Results were recently revealed for Homemade Dessert and Liepaja City Council's Brutalist Facelift and Ghost Town Challenge — two related competitions in a series to revive the cityscape of Karosta, a former Soviet military town outside of Liepaja, Latvia.
Brutalist Facelift had entrants redefine the image and future of the historically debatable brutalist-style architecture for Karosta. For Ghost Town Challenge, participants submitted their visions for a new city cultural center.
Each jury selected three winners — who won prize money and media attention — for each competition. Check 'em out below.
‘Brutalist’ architecture, despite the type’s significance to the study of building design, has drawn a great amount of criticism since its appearance in the mid-20th to Asia, many examples of Brutalist buildings face demolition, having reached an end to their original lifespans and requiring major renovations. Some owners cite the difficulties of adapting these structures to new programmatic or functional needs. Others simply demand the removal of these buildings due to their ‘inhuman’ nature and lack of transparency, claiming them as eyesores to their communities in both urban and suburban settings.
There are instances, though, of Brutalist buildings having been successfully overhauled and restored. This competition sought new ideas for this practice, focusing specifically on an abandoned apartment block in Liepaja, Latvia, a Russian and Soviet-influenced port city on the Baltic Sea, and a region that is home to many such buildings."
1st prize winner (US$2,500) - Ilana Simhon (United States):
"The winning submission responds directly to the question: how can this type of mundane apartment block be made more dynamic? The proposal infuses the existing structure with a human element, animating it by grafting balconies onto the existing façade. Furthermore, it offers users the opportunity to personalise units with individual gardens visible from ground level, by overlaying the façade with a system for supporting the vertical growth of plantings. The submission was considered by the jury to be most successful for its ability to transform this otherwise sterile façade into a stage for individual and community expression."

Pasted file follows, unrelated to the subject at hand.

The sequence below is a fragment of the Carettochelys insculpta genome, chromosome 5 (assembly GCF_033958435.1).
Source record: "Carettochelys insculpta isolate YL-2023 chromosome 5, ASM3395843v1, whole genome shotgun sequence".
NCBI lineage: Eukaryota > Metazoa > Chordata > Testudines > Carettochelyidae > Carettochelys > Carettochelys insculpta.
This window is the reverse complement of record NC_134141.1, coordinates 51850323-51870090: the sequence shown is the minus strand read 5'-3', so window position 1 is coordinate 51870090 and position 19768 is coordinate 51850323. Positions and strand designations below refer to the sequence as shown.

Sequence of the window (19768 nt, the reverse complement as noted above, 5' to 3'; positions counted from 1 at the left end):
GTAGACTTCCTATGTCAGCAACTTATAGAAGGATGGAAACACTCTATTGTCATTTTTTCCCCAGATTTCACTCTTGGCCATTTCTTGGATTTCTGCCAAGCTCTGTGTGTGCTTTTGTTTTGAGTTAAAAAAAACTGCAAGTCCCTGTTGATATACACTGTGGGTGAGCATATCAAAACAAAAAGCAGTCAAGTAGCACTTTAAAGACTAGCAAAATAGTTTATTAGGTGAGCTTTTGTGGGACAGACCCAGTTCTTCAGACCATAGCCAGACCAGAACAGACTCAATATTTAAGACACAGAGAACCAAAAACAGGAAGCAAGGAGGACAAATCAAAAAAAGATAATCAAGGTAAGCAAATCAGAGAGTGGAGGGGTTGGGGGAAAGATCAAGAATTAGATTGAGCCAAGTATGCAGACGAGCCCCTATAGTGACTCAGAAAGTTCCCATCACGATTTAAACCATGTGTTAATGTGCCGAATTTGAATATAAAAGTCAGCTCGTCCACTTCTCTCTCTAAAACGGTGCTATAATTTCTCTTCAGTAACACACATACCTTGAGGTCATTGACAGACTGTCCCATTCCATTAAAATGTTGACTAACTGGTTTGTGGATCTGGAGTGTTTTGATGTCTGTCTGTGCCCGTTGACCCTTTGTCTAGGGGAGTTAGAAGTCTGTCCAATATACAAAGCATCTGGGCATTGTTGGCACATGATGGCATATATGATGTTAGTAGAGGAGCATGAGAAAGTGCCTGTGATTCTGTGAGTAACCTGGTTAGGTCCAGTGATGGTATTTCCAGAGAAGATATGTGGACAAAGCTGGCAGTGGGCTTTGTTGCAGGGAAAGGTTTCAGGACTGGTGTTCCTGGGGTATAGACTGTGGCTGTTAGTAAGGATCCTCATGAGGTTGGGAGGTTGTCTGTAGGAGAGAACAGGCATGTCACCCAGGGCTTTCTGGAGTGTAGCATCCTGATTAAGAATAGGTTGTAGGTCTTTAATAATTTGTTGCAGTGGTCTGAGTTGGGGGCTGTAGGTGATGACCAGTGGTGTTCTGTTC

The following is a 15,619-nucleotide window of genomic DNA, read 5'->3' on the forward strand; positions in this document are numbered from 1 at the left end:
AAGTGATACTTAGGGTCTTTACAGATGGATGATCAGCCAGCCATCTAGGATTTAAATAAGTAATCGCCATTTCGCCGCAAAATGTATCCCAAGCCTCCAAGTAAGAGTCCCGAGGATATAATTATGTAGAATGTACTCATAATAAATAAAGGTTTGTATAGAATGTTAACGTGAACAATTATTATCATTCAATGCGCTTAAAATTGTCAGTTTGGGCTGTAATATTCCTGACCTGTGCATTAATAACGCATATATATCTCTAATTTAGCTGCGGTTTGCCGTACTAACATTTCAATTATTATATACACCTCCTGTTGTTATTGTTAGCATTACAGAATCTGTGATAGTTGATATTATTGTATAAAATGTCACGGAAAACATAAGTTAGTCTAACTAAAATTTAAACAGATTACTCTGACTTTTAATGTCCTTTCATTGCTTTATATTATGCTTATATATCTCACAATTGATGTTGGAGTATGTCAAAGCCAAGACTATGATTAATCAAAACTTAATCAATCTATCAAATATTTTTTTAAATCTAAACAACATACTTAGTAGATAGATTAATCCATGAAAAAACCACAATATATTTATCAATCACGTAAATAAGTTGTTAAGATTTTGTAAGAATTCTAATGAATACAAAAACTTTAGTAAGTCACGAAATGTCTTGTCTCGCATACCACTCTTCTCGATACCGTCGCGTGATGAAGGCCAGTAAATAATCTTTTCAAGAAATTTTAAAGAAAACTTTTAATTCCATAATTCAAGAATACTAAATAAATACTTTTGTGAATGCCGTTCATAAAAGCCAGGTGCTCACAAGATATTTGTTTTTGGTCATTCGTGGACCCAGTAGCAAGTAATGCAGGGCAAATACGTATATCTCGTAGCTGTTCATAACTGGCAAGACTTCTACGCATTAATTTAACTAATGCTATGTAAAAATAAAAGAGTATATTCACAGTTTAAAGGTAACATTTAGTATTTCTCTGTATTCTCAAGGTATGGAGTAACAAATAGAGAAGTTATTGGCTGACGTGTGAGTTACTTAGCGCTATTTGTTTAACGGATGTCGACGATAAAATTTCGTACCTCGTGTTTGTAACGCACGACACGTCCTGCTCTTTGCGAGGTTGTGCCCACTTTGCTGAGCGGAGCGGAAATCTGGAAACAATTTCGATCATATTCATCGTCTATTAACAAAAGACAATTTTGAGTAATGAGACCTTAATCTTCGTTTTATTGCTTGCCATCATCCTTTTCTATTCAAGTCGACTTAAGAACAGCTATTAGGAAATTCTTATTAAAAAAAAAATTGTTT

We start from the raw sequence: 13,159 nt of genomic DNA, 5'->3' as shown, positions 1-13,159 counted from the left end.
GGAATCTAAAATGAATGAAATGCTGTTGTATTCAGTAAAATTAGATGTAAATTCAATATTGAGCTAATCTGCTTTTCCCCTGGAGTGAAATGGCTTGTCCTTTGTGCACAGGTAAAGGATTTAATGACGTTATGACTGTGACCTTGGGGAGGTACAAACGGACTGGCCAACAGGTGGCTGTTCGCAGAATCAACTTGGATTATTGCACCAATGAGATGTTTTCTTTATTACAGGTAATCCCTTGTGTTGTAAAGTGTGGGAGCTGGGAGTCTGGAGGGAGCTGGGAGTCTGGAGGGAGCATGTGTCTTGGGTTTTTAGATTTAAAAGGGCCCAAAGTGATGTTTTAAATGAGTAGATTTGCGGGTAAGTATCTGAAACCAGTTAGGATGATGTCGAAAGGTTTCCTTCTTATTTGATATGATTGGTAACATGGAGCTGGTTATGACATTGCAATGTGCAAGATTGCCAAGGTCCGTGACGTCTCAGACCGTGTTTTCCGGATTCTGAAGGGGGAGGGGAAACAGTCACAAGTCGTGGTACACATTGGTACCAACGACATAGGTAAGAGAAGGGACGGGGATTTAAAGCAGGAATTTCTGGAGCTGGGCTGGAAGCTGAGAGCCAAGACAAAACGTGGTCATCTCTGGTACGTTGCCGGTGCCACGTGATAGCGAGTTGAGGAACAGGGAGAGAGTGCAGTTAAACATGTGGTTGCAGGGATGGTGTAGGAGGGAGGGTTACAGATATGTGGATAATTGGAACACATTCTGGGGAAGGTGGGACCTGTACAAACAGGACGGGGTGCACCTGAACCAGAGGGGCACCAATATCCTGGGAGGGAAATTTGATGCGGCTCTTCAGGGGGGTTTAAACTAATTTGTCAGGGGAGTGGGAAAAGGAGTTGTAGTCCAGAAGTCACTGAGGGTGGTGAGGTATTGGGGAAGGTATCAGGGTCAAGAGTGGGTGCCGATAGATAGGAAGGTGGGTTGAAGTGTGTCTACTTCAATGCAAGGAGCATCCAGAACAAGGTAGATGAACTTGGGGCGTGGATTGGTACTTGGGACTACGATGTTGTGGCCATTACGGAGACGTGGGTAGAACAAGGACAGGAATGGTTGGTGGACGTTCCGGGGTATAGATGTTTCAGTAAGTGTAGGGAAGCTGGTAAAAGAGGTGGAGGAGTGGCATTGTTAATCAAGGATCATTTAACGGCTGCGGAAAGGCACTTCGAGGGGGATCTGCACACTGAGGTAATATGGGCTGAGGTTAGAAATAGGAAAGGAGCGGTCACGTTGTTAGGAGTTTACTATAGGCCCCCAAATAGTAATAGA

Brutalist Facelift 2nd prize winner (US$1,000) - Joanna Burton (Spain):
"The project is a clever experiment with visual perception, and treats the buildings as massive surfaces for the display of images. Similar to both billboards and projection screens, the proposed method of painting 5-storey-high grayscale images turns the apartment block exterior walls into holograms; viewers can perceive from specific locations the transformation of the façade’s painted texture into a three-dimensional artwork. The proposal offers an opportunity for changing surface treatments over time, the buildings becoming a curated gallery for imagery."
Brutalist Facelift 3rd prize winner (US$500) - Emily Kutil + Jordan Hicks (USA):
"Almost sarcastic in its reinterpretation of regional architecture, the project invents a set of cultural-historical symbols and inserts these onto the blank Brutalist façade as a figural motif. Frames of various colors, materials and textures create a collage effect that is both dynamic and humoristic. The project merges two opposing architectural design methods: one local, decorative and ornate; the other international, material and minimalist; to propose a unique blend of local architectural expression."
Ghost Town Challenge